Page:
Feeding the Tribe (Gardening thread - Off Topic)

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Gang Hero
Oct 7, 2017
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Manchester UK
Managed to get a lift with the peppers, melons and cucumbers to the plot just before it got dark. Will be up to the plot early to get them all planted. Looking like I'll need to relocate some of the salad crop but it'll go inbetween the rows nicely so no waist there. :)

I'll also be cropping baby salad leave tomorrow. :p
 
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Kitcar

Gang Hero
Jan 3, 2017
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St. Louis, Illinois, USA
Managed to get a lift with the peppers, melons and cucumbers to the plot just before it got dark. Will be up to the plot early to get them all planted. Looking like I'll need to relocate some of the salad crop but it'll go inbetween the rows nicely so no waist there. :)

I'll also be cropping baby salad leave tomorrow. :p
I am putting in a floating garden for lettuce, and maybe a few of the hot peppers. $50 jalapeno.
 

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Gang Hero
Oct 7, 2017
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Lol ... Feel like I'm about to make a fool of myself but a $50 jalapeño? Is that a type or the price you paid?

If you buy fresh pepper/chillies just whip the seeds out and dry on a paper towel then sow them. No need to pay daft prices!!!

The floating idea works well with lettuce. Especially if you've got fish as well.
 

Kitcar

Gang Hero
Jan 3, 2017
1,557
1,287
128
St. Louis, Illinois, USA
Lol ... Feel like I'm about to make a fool of myself but a $50 jalapeño? Is that a type or the price you paid?

If you buy fresh pepper/chillies just whip the seeds out and dry on a paper towel then sow them. No need to pay daft prices!!!

The floating idea works well with lettuce. Especially if you've got fish as well.
Noo.. The cost of the garden. 4" flexible drainage tube stuffed with 4" diameter PowerAid bottles with plastic garden fencing stretched over it and a containment system for the top of the root mass. I think each pepper will thusly cost me about $50. Then there will be the cleanup labor getting it in shape so it will work again next year...
 

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Gang Hero
Oct 7, 2017
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Manchester UK
https://www.amazon.co.uk/Polystyrene-plant-trays-growing-plugs/dp/B00IIKVU08

If you can find something like this it floats and no need to spend lots. Just find packaging with a big enough space for the roots. You'll be recycling packaging and it should work out free or very cheap other than the compost.

Though peppers don't like their roots constantly wet. I had fungal die back issues with my peppers which was solved by just not watering them as much. They like infrequent watering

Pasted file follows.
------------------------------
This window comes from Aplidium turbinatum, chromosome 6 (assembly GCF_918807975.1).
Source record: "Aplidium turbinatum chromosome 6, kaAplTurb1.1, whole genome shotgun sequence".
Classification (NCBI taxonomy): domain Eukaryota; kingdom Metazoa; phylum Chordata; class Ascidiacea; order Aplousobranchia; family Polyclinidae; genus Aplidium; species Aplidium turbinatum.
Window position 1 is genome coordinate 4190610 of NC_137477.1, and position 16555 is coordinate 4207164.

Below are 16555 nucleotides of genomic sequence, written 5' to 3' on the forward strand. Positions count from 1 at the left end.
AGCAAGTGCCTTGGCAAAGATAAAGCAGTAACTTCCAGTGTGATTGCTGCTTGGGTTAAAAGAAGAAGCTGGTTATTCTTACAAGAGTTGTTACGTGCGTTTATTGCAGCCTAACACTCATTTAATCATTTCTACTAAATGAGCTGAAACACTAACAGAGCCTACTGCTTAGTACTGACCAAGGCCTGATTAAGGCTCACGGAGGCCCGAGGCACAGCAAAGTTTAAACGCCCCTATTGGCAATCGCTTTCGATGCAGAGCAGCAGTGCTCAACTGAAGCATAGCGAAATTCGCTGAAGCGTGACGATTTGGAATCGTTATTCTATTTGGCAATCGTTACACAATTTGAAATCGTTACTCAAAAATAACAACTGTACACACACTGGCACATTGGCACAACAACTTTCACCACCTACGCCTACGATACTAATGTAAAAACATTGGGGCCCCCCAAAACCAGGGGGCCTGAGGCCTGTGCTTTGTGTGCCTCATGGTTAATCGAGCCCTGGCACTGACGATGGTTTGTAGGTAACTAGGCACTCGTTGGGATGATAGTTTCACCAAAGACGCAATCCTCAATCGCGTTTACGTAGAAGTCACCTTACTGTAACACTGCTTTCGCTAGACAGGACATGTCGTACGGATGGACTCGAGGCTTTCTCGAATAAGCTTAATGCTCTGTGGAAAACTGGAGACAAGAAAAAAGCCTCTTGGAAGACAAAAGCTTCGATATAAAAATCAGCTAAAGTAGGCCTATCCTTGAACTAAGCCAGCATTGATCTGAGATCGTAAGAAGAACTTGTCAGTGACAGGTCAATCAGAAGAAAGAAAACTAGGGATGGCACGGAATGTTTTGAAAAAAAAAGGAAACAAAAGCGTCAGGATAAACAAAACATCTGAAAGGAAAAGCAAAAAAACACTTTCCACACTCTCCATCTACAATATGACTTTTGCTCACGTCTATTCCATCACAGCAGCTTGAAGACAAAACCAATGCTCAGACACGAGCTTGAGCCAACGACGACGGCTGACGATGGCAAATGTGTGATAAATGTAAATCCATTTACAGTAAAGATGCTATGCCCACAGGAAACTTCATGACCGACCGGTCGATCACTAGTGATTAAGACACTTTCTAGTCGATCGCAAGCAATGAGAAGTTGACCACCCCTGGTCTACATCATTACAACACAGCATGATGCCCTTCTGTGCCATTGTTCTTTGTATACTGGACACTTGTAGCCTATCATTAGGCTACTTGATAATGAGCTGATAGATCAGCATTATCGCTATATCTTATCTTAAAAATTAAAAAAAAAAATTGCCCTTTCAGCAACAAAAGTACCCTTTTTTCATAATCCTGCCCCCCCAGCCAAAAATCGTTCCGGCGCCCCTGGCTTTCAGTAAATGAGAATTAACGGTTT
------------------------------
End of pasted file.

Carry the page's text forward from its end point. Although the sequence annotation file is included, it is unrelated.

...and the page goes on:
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Gang Hero
Oct 7, 2017
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Manchester UK
The main thing I've got to work floating on top of a water butt is lettuce. That's got a small root system. Things like salad leaves, small herbs and possibly spring onions I can see working but not bigger rooted plants. They won't have enough soil to be stable and will struggle to get enough nutrients without really messing up the water.

When things like toms and cucumbers are grown in aquaponic set up they use an ebb and flow system where gravel beds are flooded with nutrient rich water for a given time every few hours so the plants have something to grow roots in.

The USDA does lots of research on different methods of growing. Might be worth checking their site to see what extra info is available. I like the USDA site as it covers research in more growing conditions than other online resources ...

https://www.nal.usda.gov

The UK one is DEFRA and it's search functionality is crap.

There's also lots of research that's available online for peer review via different Universities. These can be a decent research tool if you want to try something new. I like researching in this way and looking at the raw data to come up with my own take on the results.
 

ThreeDice

Gang Hero
May 27, 2014
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Added to the raised beds yesterday with replenishing soil, and gave them another weed out. Tomatoes will go in soon. Given the shed a good two coats of paint, third tomorrow. I have two weeks to strip the roots out of the patch I'm working before beans go in. Was hoping to sift the soil before, but working alone and not physically stable, so that might have to wait. Cut down a holly tree; shame as they are beautiful, but it was an accident that grew in between the borders, and was a danger. Shifted a load of rubble, stripped Ivy, will be painting a wall and brickwork. Might have a wasp nest somewhere as they've been mental in the hedges. New pond is full of lovely spawn.